Mancuso’s senior art purchases paintbrush strokes across campus
By Donald Halsing
Back in 2018, English Professor Halcyon Mancuso was having dinner in the Dining Commons when she came to a realization about her surroundings.
“I was just eating and looking around, and I saw all these empty walls,” she said.
After noticing the potential around her, Mancuso thought, “We’ve got all these students who do art on campus. Why can’t we get some student artwork up here?”
Mancuso decided she wanted to buy pieces from senior studio art majors and gift them to the
University for display around campus.
To turn her vision into a reality, Mancuso discussed the idea with Ellie Krakow, director of the
Krakow said when Mancuso started buying student art, “All of us in the [art] department were thrilled, because it’s such a great opportunity for students to have the experience of selling their work, having their work become part of a collection, and getting their work to be then seen on campus.
“We make art so that it can be seen,” Krakow added. “It’s just really amazing that their work gets to be seen in a long-term way. It’s probably really inspiring as a student to see that other students can sell their work, and have their work be on campus, and really be visible in that way.”
According to Krakow, senior studio art students display their work each spring through thesis
exhibitions in the Mazmanian Gallery in the McCarthy Center. Mancuso selected works from these shows for the first few years of her art-purchasing program.
Krakow said during the COVID-19 pandemic, when senior thesis shows did not run in the gallery, Mancuso selected works from the annual “Juried Exhibition.” Unlike the thesis exhibitions dedicated to graduating studio art majors, the “Juried” show is open to all students.
As Mancuso’s initiative developed, Krakow said her role was finding ways to “make the whole process more systematic so that we can communicate clearly with the students about what they need to do in order to be eligible for the prize.”
Krakow said during the senior thesis shows, “I walk around the show, show her what the students are working on, and help with communication between the students and her.”
She added that she hopes a guide is created in the future to allow people to tour the campus and visit each of the pieces. “How do we get people to look, and want to look, and be engaged?”
Mancuso said visual arts represent the era in which they were created. She hopes the Danforth Art Museum curates an exhibit with the pieces once the collection gets larger, organizing them chronologically by year. “I think it’d be kind of cool to look at the art in that way.”
After selecting which pieces she wants to buy, Mancuso said she works with College of Arts and Humanities Dean Marc Cote to solve logistical challenges with obtaining and displaying the pieces she buys.
Cote said he drafted the form students can fill out if they are interested in selling their art to Mancuso. He also contacts each year’s senior art studio seminar professor to inform painting, ceramics, sculpture, and printmaking students about the opportunity to sell their work.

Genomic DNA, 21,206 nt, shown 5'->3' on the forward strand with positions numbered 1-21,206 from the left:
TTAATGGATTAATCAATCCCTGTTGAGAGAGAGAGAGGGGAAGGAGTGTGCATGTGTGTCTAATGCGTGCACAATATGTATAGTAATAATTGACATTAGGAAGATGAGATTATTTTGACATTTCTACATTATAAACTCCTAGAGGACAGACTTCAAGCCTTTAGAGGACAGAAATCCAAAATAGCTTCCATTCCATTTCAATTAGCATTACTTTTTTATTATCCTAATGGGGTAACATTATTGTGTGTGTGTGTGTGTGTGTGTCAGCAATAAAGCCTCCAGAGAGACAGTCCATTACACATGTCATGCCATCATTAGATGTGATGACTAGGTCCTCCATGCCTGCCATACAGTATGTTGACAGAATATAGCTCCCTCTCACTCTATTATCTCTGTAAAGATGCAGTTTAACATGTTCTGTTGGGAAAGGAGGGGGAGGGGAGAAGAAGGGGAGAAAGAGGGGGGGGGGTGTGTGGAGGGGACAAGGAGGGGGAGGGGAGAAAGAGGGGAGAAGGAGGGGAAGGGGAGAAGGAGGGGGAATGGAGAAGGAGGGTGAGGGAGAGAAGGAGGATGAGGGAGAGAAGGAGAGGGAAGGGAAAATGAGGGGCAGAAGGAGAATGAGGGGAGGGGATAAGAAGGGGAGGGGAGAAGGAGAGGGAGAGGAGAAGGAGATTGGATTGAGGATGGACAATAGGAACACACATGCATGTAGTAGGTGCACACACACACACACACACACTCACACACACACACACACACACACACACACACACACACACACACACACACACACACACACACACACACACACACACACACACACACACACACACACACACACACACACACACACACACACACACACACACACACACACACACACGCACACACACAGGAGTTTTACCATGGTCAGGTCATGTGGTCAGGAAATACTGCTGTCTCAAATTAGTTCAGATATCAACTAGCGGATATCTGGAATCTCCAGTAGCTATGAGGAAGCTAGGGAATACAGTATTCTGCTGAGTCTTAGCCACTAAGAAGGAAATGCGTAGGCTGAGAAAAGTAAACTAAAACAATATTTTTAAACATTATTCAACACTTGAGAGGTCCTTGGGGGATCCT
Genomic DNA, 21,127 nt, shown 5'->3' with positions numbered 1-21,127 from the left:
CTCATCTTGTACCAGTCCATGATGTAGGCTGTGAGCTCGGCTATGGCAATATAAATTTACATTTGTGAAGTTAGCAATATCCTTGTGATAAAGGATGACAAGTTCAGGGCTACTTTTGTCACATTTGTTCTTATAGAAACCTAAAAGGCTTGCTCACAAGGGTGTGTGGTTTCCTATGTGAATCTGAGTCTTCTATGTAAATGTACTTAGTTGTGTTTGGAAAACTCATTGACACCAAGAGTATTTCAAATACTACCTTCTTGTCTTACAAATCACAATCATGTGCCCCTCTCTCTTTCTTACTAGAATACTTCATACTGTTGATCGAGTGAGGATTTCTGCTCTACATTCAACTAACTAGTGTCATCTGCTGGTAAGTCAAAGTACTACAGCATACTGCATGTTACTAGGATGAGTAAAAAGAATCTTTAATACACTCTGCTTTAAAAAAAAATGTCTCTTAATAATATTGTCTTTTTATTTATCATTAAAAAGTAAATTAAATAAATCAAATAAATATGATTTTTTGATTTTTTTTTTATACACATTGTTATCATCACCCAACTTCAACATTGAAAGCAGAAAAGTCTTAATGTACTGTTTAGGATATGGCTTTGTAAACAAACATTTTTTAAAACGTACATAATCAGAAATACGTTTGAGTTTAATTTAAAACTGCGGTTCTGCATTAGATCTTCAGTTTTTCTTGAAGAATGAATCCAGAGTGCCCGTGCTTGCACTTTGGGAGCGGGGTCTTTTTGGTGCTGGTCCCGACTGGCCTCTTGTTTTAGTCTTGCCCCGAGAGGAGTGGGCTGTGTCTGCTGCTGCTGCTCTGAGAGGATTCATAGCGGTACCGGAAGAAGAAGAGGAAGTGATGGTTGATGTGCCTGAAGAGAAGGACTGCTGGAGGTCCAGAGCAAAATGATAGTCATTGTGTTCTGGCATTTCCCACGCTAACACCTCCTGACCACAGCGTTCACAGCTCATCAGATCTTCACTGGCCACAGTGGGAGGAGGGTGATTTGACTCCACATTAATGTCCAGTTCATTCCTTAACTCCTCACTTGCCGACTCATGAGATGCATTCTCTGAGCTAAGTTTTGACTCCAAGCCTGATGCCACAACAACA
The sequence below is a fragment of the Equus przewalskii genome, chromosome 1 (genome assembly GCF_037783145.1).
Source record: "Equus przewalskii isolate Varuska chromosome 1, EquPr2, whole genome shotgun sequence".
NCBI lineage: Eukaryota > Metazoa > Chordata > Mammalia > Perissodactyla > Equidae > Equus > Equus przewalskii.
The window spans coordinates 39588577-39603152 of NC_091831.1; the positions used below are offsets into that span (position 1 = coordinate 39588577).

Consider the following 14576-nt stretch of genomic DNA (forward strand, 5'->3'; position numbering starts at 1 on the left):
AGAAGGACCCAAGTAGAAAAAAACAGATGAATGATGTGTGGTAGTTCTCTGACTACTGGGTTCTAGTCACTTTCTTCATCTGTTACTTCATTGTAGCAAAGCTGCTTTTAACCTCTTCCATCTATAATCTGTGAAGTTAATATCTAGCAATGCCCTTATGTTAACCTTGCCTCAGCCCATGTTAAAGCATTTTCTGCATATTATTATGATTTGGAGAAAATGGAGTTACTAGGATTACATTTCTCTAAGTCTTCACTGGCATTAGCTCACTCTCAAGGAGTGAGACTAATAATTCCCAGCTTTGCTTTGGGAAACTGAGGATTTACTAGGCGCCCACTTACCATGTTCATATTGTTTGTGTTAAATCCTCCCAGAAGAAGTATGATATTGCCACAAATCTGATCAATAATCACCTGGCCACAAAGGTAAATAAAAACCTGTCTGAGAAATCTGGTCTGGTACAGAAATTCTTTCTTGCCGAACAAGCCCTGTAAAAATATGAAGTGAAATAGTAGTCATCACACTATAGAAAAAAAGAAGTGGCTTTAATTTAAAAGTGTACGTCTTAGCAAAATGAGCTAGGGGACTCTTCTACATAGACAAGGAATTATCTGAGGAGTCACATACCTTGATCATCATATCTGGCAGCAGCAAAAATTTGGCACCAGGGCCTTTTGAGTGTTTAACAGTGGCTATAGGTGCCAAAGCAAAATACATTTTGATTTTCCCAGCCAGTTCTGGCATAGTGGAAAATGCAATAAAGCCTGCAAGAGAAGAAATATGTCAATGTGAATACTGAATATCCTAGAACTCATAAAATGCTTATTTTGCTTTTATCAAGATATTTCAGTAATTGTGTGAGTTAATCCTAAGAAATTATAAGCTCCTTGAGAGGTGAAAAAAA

He also found locations around campus where the art could be displayed and obtained approval to place Mancuso’s purchases in their new homes. Mancuso wanted to ensure “we would make all efforts to place the artworks prominently on campus.”
Cote formed a committee to investigate potential spaces in the McCarthy Center, where two of the pieces Mancuso purchased in 2018 are currently on display.
He said finding places to hang the art also requires making sure “people who frequent the areas of hanging are supportive of the idea.” He said Mancuso’s most recent award “coincided with the history department’s request to have some identity representation” in their space on the third floor of May Hall.
Cote said the Facilities team that hangs the pieces have been cooperative and responsive. Each piece is hung using a “security hanging system” to prevent theft and damage to the art.
He also orders plaques which are displayed alongside each piece. The plaques include the student artist’s name, year of graduation, artist’s statement, and indicate the pieces are on loan as part of Mancuso’s Student Artist Purchase Award Program.
Cote said when he first heard about Mancuso’s program, he was pleased “because something like this can often be used as a springboard,” giving confidence to students in a competitive Veld such as studio art.
He said current art students “might be inspired to see alumni work done when they were students hanging so prominently.” He added seeing quality student work highlighted may be helpful for prospective students and their families when deciding to attend Framingham State.
Mancuso said one of the reasons she collects and donates the art is to help the University build a collection of student artwork.
“If any of these students hit it big somehow – you never know – that becomes a sort of a point of pride for FSU, to be able to say, ‘We knew them when we taught them, and there’s at least one of their pieces hanging at FSU,’” she added.